Functionalized nanoporous silica for the removal of heavy metals from biological systems: Adsorption and application

Wassana Yantasee, Ryan D. Rutledge, Wilaiwan Chouyyok, Vichaya Sukwarotwat, Galya Orr, Cynthia L. Warner, Marvin G. Warner, Glen E. Fryxell, Robert J. Wiacek, Charles Timchalk, R. Shane Addleman

Research output: Contribution to journalArticlepeer-review

111 Scopus citations


Surface-functionalized nanoporous silica, often referred to as self-assembled monolayers on mesoporous supports (SAMMS), has previously demonstrated the ability to serve as very effective heavy metal sorbents in a range of aquatic and environmental systems, suggesting that they may be advantageously utilized for biomedical applications such as chelation therapy. Herein we evaluate surface chemistries for heavy metal capture from biological fluids, various facets of the materials' biocompatibility, and the suitability of these materials as potential therapeutics. Of the materials tested, thiol-functionalized SAMMS proved most capable of removing selected heavy metals from biological solutions (i.e., blood, urine, etc.) Consequentially, thiol-functionalized SAMMS was further analyzed to assess the material's performance under a number of different biologically relevant conditions (i.e., variable pH and ionic strength) to gauge any potentially negative effects resulting from interaction with the sorbent, such as cellular toxicity or the removal of essential minerals. Additionally, cellular uptake studies demonstrated no cell membrane permeation by the silica-based materials generally highlighting their ability to remain cellularly inert and thus nontoxic. The results show that organic ligand functionalized nanoporous silica could be a valuable material for a range of detoxification therapies and potentially other biomedical applications.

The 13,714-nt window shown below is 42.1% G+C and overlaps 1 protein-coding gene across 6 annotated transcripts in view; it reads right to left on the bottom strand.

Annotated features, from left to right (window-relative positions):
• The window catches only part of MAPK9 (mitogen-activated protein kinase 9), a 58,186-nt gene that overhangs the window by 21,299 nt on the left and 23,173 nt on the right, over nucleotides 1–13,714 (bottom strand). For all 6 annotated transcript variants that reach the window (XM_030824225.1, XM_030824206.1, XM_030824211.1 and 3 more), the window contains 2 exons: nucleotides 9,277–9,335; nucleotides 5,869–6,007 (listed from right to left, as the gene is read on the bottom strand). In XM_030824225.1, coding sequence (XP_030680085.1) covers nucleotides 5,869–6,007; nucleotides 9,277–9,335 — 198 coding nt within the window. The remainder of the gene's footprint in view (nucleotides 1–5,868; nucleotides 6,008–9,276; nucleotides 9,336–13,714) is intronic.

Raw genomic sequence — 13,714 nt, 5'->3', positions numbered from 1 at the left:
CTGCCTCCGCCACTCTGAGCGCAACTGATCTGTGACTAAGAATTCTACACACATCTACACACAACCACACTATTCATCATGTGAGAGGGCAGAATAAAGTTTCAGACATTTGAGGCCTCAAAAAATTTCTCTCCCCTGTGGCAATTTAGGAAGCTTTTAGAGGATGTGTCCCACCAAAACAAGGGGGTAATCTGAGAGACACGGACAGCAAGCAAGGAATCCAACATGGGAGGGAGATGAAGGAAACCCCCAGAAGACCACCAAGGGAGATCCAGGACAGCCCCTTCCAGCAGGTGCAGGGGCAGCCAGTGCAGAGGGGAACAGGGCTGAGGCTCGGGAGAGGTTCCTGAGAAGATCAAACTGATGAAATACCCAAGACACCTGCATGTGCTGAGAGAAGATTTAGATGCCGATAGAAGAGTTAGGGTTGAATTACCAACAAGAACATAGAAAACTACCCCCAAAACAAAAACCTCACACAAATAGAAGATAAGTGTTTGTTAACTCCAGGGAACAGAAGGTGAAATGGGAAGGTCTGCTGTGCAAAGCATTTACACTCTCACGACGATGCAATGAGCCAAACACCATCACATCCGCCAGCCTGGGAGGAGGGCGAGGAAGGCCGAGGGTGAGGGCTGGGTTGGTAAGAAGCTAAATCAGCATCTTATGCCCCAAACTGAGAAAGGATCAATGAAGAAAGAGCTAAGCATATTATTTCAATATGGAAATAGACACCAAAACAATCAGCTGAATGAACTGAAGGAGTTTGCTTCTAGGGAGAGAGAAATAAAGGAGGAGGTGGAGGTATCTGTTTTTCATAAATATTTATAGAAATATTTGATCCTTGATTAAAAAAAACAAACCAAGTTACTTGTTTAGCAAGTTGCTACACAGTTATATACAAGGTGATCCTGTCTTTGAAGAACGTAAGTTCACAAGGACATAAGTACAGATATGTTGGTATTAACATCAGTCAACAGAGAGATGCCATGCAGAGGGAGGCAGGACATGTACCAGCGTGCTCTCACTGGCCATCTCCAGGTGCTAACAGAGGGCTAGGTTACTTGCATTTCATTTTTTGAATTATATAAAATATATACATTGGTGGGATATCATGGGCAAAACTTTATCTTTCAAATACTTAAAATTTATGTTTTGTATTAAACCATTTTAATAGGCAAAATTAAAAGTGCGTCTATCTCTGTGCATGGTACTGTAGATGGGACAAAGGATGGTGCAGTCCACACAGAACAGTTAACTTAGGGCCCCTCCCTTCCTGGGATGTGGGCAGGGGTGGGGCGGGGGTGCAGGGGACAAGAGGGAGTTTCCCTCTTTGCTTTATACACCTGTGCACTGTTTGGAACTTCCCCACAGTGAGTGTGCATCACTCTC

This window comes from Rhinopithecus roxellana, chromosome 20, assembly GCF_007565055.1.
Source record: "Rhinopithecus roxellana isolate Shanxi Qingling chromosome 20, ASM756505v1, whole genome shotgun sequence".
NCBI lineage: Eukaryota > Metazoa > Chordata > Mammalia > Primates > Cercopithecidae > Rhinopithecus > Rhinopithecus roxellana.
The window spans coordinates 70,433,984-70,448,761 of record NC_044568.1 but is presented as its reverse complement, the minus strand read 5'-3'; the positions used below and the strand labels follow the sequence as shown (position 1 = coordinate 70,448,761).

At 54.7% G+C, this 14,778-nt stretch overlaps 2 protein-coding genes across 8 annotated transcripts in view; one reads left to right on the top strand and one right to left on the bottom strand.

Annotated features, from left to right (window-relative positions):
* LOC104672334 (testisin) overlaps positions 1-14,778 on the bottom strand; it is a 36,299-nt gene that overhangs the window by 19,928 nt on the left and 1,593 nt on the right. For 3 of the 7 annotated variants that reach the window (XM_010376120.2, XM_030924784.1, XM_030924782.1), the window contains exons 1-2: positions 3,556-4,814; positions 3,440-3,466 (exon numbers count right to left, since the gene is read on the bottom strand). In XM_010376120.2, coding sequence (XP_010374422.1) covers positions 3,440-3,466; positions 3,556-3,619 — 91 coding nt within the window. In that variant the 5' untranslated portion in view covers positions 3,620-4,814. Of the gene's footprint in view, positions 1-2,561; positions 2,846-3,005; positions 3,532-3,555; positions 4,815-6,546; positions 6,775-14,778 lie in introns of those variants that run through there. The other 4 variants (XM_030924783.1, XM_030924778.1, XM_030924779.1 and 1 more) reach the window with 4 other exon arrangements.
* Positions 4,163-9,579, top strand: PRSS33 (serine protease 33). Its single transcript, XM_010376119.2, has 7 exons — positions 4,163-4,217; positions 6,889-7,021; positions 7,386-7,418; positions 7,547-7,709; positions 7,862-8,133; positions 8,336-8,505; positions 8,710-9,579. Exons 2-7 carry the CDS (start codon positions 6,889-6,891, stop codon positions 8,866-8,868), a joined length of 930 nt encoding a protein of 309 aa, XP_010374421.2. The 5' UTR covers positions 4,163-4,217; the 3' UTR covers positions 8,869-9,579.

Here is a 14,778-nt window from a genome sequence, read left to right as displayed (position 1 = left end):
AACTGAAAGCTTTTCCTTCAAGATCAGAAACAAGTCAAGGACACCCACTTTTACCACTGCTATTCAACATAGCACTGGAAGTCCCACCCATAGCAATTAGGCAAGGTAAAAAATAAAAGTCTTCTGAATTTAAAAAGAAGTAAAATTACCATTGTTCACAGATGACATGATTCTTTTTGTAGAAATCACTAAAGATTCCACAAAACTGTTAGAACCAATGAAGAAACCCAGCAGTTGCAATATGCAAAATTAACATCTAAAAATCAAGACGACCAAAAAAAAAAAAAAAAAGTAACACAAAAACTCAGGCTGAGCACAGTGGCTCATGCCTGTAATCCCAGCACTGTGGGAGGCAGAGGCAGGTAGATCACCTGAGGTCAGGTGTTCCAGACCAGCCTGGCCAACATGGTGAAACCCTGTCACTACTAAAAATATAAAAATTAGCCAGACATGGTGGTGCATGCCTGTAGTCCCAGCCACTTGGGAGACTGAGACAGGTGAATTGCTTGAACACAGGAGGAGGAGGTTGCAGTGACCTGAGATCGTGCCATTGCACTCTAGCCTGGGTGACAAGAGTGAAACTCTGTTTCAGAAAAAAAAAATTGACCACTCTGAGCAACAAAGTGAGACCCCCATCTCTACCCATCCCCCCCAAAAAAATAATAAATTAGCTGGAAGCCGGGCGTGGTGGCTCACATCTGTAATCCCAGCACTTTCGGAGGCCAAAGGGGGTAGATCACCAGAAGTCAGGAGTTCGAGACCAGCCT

Original languageEnglish (US)
Pages (from-to)2749-2758
Number of pages10
JournalACS Applied Materials and Interfaces
Issue number10
StatePublished - Oct 27 2010


  • biocompatibility
  • detoxification
  • heavy-metal chelation
  • iminodiacetic acid
  • ion exchange
  • mesoporous
  • nanoporous
  • sorbent
  • thiol

ASJC Scopus subject areas

  • Materials Science(all)


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